Being a Texas expat in New York City I love my time in the big city. There’s nowhere like it on Earth and the shows I catch in one 20 mile radius is unlikely anywhere else. But heat, dust and salsa run through my veins and I reach out for small things to ground me in my Native yearnings – Great Tex-Mex or BBQ, a local honky tonk, a stray pair of boots and Stetson walking on the West Side.
West Texas Native Ryan Bingham is a little slice of Texas, real Texas, for this Lone-Star-expat-in-New-York-City’s ears. The searing asphalt on an empty highway stretching ahead, throat-parching dust, Mexico at the margins, it’s all there if you close your eyes and listen.
For a man in his mid-twenties Bingham sounds like he’s lived well beyond his years. A live lived in hardship, family upheavals, poverty, alcohol and drug abuse, riding bulls in Monterey and brushing dangerously with the Mexican mafia – all the elements to build great songs, assuming you can survive it. Bingham’s musical influences came from absorbing teachings of an old mariachi player. Not to mention his indulgence in his uncle’s vast record collection, seeping up diverse influences like The Rolling Stones, The Marshall Tucker Band, Waylon Jennings, Willie Nelson, Commander Cody, Allman Brothers, Red Steagall, & The Band.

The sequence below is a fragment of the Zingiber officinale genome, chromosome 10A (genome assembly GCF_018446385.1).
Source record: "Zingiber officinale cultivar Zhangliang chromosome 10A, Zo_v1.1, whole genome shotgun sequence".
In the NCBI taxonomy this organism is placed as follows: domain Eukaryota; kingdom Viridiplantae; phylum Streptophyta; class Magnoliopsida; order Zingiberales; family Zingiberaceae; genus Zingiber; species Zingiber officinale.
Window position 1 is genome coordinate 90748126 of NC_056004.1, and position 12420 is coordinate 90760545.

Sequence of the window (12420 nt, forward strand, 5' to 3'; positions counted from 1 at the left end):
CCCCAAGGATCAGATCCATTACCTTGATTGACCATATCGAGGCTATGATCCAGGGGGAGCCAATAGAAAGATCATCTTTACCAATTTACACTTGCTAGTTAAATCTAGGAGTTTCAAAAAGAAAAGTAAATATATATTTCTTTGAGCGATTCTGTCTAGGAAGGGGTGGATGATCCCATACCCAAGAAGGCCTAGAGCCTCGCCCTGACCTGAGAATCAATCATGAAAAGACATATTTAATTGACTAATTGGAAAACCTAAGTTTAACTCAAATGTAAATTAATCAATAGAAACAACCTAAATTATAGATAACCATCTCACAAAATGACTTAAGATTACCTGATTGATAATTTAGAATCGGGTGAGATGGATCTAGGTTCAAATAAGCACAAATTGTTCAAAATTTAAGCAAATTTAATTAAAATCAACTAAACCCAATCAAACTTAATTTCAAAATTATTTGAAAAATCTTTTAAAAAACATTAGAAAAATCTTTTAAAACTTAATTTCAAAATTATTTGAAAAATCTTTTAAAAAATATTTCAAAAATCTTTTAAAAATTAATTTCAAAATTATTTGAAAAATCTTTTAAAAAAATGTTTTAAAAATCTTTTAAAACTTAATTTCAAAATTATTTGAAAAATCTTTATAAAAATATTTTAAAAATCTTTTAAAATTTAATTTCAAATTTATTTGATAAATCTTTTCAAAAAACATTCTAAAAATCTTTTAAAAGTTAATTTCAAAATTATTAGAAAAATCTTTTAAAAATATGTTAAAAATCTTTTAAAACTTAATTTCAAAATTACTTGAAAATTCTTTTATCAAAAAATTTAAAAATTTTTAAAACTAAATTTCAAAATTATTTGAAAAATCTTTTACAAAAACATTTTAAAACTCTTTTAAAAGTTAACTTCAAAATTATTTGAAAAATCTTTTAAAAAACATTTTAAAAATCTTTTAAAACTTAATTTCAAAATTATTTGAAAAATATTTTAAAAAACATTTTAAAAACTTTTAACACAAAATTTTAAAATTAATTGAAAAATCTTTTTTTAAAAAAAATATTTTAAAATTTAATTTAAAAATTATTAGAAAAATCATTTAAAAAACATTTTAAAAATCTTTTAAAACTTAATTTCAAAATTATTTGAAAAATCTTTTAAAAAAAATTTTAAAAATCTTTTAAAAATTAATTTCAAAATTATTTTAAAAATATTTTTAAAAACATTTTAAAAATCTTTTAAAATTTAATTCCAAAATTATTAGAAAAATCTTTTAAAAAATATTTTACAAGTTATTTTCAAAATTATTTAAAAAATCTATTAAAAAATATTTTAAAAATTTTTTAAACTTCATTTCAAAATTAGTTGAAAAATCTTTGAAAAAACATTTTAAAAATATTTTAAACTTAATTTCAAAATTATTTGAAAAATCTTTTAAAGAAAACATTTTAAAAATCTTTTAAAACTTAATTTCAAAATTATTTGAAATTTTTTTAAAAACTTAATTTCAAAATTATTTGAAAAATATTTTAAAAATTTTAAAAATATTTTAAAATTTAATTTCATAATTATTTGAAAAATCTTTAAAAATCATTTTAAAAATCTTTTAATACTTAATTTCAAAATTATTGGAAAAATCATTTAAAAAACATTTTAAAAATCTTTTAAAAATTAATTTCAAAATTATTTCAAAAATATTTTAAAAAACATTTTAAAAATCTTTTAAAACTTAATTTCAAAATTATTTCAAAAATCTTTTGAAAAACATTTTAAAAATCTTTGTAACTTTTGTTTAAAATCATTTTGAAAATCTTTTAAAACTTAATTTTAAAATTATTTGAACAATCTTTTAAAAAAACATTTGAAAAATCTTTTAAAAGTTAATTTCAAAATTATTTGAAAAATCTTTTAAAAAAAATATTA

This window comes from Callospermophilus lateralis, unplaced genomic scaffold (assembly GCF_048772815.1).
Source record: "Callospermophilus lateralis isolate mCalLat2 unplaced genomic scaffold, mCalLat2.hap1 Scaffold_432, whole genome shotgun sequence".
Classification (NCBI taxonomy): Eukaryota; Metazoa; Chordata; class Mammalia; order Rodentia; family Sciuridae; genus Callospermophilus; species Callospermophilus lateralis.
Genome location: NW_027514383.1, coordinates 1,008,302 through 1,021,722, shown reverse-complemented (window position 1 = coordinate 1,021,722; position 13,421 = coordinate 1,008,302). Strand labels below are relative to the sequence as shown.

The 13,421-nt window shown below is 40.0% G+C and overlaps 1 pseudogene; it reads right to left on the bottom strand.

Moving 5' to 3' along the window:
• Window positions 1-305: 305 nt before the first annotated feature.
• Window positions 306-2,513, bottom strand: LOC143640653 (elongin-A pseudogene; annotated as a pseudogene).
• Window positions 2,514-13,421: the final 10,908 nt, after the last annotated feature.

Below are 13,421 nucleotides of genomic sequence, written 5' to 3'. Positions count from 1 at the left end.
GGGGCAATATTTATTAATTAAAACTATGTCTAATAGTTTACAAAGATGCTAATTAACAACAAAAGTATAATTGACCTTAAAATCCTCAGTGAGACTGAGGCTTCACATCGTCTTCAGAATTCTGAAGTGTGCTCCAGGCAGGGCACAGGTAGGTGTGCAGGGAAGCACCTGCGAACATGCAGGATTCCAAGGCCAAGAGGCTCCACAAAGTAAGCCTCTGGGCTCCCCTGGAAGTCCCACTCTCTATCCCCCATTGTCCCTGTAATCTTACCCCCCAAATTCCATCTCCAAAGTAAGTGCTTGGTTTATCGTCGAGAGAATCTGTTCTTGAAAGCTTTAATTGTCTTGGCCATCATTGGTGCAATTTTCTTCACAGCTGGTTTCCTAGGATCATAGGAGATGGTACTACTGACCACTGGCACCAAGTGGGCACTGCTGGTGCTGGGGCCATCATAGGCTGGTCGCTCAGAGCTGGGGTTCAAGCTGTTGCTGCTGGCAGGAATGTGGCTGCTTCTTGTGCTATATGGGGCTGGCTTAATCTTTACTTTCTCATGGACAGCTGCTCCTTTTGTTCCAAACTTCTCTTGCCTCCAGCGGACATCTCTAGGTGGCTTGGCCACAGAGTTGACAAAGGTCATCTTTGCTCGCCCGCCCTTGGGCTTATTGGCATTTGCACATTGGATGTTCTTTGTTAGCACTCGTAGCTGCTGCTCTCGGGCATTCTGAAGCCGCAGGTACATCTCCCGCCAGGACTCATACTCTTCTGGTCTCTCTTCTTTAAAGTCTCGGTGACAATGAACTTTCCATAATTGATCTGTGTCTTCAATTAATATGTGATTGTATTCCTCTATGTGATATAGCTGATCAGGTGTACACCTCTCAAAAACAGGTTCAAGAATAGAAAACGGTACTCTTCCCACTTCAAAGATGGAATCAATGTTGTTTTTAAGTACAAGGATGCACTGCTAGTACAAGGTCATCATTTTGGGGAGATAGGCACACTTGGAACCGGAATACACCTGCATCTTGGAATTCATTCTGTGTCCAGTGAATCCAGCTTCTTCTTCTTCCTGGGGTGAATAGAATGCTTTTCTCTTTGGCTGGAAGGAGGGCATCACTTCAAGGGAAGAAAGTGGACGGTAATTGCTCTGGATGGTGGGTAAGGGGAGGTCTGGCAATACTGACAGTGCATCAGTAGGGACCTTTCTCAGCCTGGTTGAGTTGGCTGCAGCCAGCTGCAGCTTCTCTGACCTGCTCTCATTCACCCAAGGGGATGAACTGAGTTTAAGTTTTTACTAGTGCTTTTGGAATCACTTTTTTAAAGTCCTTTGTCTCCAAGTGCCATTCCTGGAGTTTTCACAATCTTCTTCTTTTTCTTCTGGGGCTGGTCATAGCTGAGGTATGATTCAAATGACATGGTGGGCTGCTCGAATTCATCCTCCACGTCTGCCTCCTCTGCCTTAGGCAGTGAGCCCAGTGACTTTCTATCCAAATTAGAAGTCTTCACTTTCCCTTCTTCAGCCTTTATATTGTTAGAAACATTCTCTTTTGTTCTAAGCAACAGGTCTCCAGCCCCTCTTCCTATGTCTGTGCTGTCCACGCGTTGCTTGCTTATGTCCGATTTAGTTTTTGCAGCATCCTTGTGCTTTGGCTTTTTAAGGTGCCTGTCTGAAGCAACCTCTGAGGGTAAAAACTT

All the influenced are stewed up in to spicy, tasty effect on Mescalito.
The opener, Southside of Heaven sets the tone. Acoustic gallop, pedal steel cry, lonesome harmonica. With it’s refrain”When “I die lord, put my soul up on a train.” Hillbilly poetry!
The Other Side is a country rocker in the vein on Exile era Stones or the Faces complete with slinky slide guitar. Bread and Water starts like a cathedral piece but quickly kicks it into a bi-lingual Led Zep “Bron-Y-Aur Stomp”-style slide-guitar and hand-clap driven song about seeing this great country from the ground up.
“Don’t Wait for Me ” Is a soulful dobro, mandolin laced study in loss where Bingham’s weathered voice really plays to full effect.
“Boracho Station” – Spanish influenced tale about the search for Mexican gold and “Sunshine” is a rousing hootenanny that also veers into big-rock-sound Led Zeppelin rock terrain featuring a nice slide guitar. Wailing Applachian-style fiddle waling throughout.
“Hard Times” sound like a song that might have been had The Band worked with of Crazy Horse to produce a blast of sound bootstrapping song about hard times and the nobility of self-respect.
The theme’s of Mescalito are not groundbreaking, but they’re also not trite. I’d take someone like Ryan Bingham and his crack band the Dead Horses (Matt Smith – Drums and Percussion, Corby Schaub – Electric Guitar, Mandolin, Kettle Drums and Background Vocals, Jeb Venable – Bass), with superb production by Marc Ford (ex-guitarist – Black Crows), interpreting influences like Billy Joe Shaver, Willie Nelson and Ray Wiley Hubbard than most pop-country acts interpreting nothing more profound or enduring as what sold a million unites of their last release. Every few years it takes the likes of Ryan Bingham to shame Nashville into facing what it chokes out of studios every day. Let’s hope they’re paying attention.
Ryan Bingham “On the Road”